Autofocus modes: Take note of where your autofocus modes are. When your kids are moving, you’ll want continuous autofocus or AF-C (Canon refers to this as AI Servo). But on those few occasions when they are actually sitting still, switch to single autofocus, or AF-S (AI Focus on Canon).

Exposure compensation: Photo too light or too dark? Exposure compensation allows you to adjust even before you’ve learned how to use manual modes.

Step 2: Explore shooting modes

Most dedicated cameras have a kids mode inside the different scene options that’s a good starting point. But, to really take control over the images, start digging into manual mode. Don’t try diving in headfirst to full manual. Start with aperture priority mode, usually the A on the mode dial. A small aperture or f-number lets in more light and creates those soft, out-of-focus backgrounds, perfect for blurring that pile of laundry in the background to oblivion. Most of the time, when photographing children, you’ll  want a low f-number. To keep more of the photo sharp, like if you are photographing multiple kids in one shot or if the scene is particularly interesting, then you’ll want to use a larger f-number like f/8.

Once you’re comfortable with aperture, dig into shutter speed — higher shutter speeds are best for fast kids, but you’ll need slower shutter speeds indoors and in low light. The general rule is to double the shutter speed to your lens — so, a 50mm kit lens would need to be at least 1/100. Active kids, though, generally need at least a 1/250, so play around with the shutter speed. The final piece of the puzzle is ISO, which is how sensitive the camera is to light. If there’s plenty of light, keep it low, but in the darkest conditions use those high numbers like ISO 1600. Dig more in depth into using manual modes here, then head out and practice, watching how the different settings change your shot.

As you shoot in manual, the meter inside the viewfinder tells you if the photo is too light or too dark — essential for when shooting in full manual. If you never make it off aperture and shutter priority modes, don’t sweat it — those modes, mixed with exposure compensation will work fine for photographing kids 95 percent of the time.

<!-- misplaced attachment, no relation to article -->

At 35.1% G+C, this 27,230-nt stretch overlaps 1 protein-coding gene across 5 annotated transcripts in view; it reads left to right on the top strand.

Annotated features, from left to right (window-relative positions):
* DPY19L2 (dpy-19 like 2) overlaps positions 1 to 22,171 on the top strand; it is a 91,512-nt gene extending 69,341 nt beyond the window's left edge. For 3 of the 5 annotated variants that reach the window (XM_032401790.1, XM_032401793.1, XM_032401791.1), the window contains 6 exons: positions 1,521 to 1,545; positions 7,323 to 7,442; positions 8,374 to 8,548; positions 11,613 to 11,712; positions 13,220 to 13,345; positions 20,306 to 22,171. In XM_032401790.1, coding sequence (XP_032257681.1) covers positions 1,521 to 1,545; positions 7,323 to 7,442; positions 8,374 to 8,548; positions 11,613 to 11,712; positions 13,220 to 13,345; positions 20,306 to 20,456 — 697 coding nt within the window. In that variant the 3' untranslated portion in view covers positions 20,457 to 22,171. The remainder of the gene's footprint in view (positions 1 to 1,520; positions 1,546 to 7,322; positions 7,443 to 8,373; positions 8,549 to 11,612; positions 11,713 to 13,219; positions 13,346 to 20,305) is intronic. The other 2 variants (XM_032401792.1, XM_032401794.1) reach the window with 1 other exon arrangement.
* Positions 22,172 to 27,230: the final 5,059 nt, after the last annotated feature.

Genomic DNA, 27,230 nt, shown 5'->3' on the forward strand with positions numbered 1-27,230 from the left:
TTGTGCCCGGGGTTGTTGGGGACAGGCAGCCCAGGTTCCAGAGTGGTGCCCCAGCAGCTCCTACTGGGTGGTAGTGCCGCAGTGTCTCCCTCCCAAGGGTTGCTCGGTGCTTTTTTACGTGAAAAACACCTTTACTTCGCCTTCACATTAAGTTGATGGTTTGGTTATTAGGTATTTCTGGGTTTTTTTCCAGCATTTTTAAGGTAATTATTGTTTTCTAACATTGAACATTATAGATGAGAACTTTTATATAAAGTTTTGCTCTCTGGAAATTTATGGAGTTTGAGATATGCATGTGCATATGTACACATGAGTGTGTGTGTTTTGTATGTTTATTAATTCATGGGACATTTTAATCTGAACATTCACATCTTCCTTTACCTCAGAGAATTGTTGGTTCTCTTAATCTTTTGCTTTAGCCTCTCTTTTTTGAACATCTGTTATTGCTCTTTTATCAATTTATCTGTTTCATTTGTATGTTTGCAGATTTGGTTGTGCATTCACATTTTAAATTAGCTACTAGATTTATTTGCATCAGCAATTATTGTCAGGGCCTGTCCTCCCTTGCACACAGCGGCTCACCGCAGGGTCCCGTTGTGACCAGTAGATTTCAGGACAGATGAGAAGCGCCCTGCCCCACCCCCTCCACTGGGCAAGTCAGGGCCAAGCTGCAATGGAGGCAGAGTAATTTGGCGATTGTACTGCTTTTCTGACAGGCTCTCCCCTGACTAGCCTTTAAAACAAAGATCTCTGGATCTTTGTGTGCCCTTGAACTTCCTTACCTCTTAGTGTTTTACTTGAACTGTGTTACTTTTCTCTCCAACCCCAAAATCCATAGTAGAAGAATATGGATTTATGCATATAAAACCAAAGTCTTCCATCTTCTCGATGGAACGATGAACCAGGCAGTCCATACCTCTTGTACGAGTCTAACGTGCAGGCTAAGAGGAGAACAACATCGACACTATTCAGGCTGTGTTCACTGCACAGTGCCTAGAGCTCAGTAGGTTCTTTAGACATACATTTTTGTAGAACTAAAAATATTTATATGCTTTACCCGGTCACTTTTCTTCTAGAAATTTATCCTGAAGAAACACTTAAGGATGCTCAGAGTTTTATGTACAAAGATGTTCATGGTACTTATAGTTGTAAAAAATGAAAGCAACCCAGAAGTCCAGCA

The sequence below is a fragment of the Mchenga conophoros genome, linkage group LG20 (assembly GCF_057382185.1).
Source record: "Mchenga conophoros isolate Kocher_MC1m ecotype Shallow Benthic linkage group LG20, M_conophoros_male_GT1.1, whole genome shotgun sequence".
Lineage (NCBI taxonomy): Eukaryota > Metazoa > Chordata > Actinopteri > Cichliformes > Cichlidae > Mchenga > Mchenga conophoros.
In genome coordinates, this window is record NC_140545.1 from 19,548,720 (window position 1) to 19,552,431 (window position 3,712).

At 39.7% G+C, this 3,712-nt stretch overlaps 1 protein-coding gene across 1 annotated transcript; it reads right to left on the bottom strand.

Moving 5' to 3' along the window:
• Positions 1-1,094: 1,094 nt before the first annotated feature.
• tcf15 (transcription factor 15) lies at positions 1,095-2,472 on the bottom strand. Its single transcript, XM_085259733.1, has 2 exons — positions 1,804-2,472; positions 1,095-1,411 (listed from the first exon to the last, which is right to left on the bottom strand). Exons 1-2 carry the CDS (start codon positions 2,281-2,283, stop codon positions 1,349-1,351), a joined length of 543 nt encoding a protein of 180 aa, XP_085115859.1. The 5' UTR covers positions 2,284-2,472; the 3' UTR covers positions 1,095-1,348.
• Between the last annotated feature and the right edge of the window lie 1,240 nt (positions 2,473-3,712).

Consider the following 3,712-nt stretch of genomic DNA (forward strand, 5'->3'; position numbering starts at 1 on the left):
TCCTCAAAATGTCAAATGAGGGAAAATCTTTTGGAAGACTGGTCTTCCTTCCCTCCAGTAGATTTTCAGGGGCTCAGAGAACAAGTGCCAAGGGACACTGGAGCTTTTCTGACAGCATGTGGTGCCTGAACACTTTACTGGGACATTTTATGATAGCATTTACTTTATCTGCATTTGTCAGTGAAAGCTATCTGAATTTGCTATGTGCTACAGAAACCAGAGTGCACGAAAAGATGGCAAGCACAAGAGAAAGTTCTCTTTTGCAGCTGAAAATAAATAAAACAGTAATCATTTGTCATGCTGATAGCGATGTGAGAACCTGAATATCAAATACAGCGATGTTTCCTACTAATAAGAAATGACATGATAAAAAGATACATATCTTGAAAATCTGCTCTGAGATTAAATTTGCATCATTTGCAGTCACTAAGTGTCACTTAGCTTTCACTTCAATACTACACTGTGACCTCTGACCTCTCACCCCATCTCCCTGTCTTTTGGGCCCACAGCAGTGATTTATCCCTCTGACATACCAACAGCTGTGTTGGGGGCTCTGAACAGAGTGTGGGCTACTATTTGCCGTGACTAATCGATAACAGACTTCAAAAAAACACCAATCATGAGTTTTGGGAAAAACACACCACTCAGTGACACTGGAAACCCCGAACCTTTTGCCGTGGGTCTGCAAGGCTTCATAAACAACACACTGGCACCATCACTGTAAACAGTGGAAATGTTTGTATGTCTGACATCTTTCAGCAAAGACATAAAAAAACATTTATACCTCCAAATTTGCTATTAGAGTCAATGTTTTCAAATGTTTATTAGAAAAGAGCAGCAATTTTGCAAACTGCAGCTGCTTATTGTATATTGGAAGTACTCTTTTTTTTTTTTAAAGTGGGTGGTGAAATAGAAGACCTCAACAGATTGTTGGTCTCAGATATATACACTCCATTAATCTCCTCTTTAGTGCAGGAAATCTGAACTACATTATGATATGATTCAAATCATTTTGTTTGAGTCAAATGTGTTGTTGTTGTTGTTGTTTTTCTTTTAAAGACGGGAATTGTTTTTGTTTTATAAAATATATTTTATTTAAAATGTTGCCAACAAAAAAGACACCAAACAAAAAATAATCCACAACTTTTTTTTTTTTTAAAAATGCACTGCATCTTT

Step 3: Zoom

Aperture isn’t the only thing that affects depth of field, or how blurred that background is. Using a zoom lens creates that affect too, and also helps parents capture more candid photos since kids are less likely to notice the camera out when you’re standing farther away.

“A compact camera’s sensor doesn’t allow for shallow depth of field, or any depth of field for that matter,” says Steve Heiner, the Senior Technical Manager at Nikon Inc. “The longer the lens, the higher the focal length, the more this shallow depth of field is possible.”

For example, if you zoom out to the 55mm end of your 18-55mm kit lens that is most likely included with your new DSLR, you can get a very nice softening of the background. If you shoot with the 18mm end of the lens, the background will be in focus. For more fun with depth of field, you can purchase an even longer zoom, such as a 55-300mm lens, to further decrease the depth of field. These telephoto lenses are also wonderful for snapping very candid photos of your kids, who often go into turtle mode or mug for the camera if they know they are being photographed. With a telephoto lens, you can take secret, interesting photos from afar.